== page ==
It was love at first sight. Art. France. Giverny. Gardens. Lilies. Water. We were made for each other. From the first glimpse my little-girl eyes drank in, I have loved Monet. Soft. Natural. Romantic. His paintings breathe music into my heart.
Last year my son was proud to present to me his rendition of the Japanese footbridge over the water-lily pond of Giverny, keenly aware of my fondness. Andrew loves art. Period. Much like he appreciates music, travel, food, architecture... and people... Andrew finds something to appreciate about each example he encounters. As we planned a trip to Maine, we discovered that this lovely footbridge in Somesville, which reminded me of Monet's beloved garden, was on our daily path from the summerhouse to Bar Harbor.
So when we learned that four of Monet's most noted works would be on exhibit in our area, on loan from the Metropolitan Museum of Art, we waited with great anticipation. We reviewed the phases of Monet's work, his life, his contemporaries. We studied photographs of his paintings. I knew these images. I have adored them for a lifetime... but only from afar.
When we entered the exhibit, the first painting we saw was "Agapanthus". It was much like the two-dimensional photograph of my mind. Ethereal. Beautiful. Without flaw. I hardly wanted to move on. But in the next viewing room waited the magnificent 42-foot-wide "Reflections of Clouds on the Water-Lily Pond".
It consumed the entire room. People huddled about... trying to see a specific segment, discussing these pieces... critiquing the work and the man. It wasn't what I anticipated. It was the same image in my mind... and yet it wasn't. I drew nearer. Now I saw layers. I could see colors I'd never noticed before. I saw places where Monet seemed to struggle to capture with paint what his eye spoke to his mind... places where colors were layered deeply... one effort upon another. I could see areas where the translation was easy... the layers were simple and smooth. I had been surprised that this treasured one of my heart was not exactly what I had expected. Yet this added dimension only caused me to draw closer and closer until my eyelashes nearly swept the canvas.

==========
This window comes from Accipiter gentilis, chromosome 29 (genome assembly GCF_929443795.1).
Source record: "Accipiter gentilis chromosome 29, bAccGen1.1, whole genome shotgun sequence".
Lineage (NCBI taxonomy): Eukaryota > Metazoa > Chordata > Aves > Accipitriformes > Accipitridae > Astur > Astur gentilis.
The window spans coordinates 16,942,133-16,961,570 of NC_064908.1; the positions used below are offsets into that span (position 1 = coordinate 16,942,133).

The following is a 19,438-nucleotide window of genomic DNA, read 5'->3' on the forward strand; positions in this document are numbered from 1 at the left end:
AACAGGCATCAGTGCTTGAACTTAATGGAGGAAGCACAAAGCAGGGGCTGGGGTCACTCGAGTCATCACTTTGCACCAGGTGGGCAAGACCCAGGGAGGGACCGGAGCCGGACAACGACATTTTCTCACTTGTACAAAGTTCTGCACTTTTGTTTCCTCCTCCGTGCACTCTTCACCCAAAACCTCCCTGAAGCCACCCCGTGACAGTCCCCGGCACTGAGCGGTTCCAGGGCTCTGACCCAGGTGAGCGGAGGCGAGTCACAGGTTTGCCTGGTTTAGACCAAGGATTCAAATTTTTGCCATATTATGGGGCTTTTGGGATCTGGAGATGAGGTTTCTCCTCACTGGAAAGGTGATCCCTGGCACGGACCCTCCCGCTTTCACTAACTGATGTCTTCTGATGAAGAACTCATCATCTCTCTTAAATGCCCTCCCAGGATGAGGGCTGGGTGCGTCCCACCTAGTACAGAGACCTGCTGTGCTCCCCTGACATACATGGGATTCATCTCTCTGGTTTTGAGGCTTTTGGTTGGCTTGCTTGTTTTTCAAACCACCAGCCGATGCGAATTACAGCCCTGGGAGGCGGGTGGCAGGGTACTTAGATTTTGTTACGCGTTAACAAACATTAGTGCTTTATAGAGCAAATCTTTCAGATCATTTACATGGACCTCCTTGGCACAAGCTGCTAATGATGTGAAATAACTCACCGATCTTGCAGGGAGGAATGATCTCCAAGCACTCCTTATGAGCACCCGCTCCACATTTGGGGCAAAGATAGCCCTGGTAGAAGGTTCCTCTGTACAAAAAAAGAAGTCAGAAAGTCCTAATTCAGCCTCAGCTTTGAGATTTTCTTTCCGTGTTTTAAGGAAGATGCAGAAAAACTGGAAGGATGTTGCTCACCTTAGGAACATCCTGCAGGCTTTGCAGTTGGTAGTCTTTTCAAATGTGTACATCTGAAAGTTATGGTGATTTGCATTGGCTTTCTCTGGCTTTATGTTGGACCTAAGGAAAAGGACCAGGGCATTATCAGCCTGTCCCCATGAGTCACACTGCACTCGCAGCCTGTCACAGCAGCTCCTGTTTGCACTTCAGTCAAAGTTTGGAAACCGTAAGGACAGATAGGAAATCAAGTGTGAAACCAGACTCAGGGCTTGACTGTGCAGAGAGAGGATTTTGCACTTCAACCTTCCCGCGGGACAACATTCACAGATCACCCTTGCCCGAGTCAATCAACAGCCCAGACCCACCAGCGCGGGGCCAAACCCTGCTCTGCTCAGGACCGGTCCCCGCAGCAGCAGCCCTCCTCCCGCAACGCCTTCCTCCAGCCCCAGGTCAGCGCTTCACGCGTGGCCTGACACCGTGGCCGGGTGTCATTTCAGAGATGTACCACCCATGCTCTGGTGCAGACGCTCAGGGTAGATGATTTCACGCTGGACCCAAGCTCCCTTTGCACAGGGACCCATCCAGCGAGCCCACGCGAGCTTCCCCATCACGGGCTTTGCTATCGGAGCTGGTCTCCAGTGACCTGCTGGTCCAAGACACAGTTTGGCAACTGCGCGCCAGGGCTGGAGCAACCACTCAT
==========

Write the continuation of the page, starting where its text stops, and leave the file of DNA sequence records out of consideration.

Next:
When I stepped back to view the painting in its entirety, I no longer conjured the perfect, two-dimensional image in my mind. Now there was more. More depth. More authenticity. More understanding. I had discovered where the journey was labored and where it was easy. I liked the real Monet better than the "from-afar". I like real.
I sat down on the black, tufted, leather bench without words. I drank it in so that what I carried away as the image in my mind would now be this one of depth and character. I wanted to remember.
This spring I was introduced to a friend of a friend via email who happens to be a U.S. Marine. I laughed reading his closing remark, as he wondered if I envisioned him as a G.I. Joe action figure. (There's a story behind it.) But while he said it in jest, there's some validity in his quip. Isn't that often how we see people we meet? Molded into an image we've prescribed... perfected... in our minds. Yet these initial assumptions lack depth and character, an understanding and appreciation of their journey to this point. Each of us is a work of art in human form... with depth and errors and correction and learning... all joined, layer upon layer, to produce the life that we are today. Dimension.
Once I quipped back, I thought a bit more of it later. While I do not know if I will ever discover the depth of his journey... or he mine, what I do know is that I will always choose the authentic, full dimension... in art and people.
I left the exhibit quietly, with a print of "Agapanthus" to remember that first glance. There is a certain allure and romance about first impressions. But what will stay with me most are those moments when I looked deeper... and appreciated more. My treasured painter left a quite an impression.
From my heart,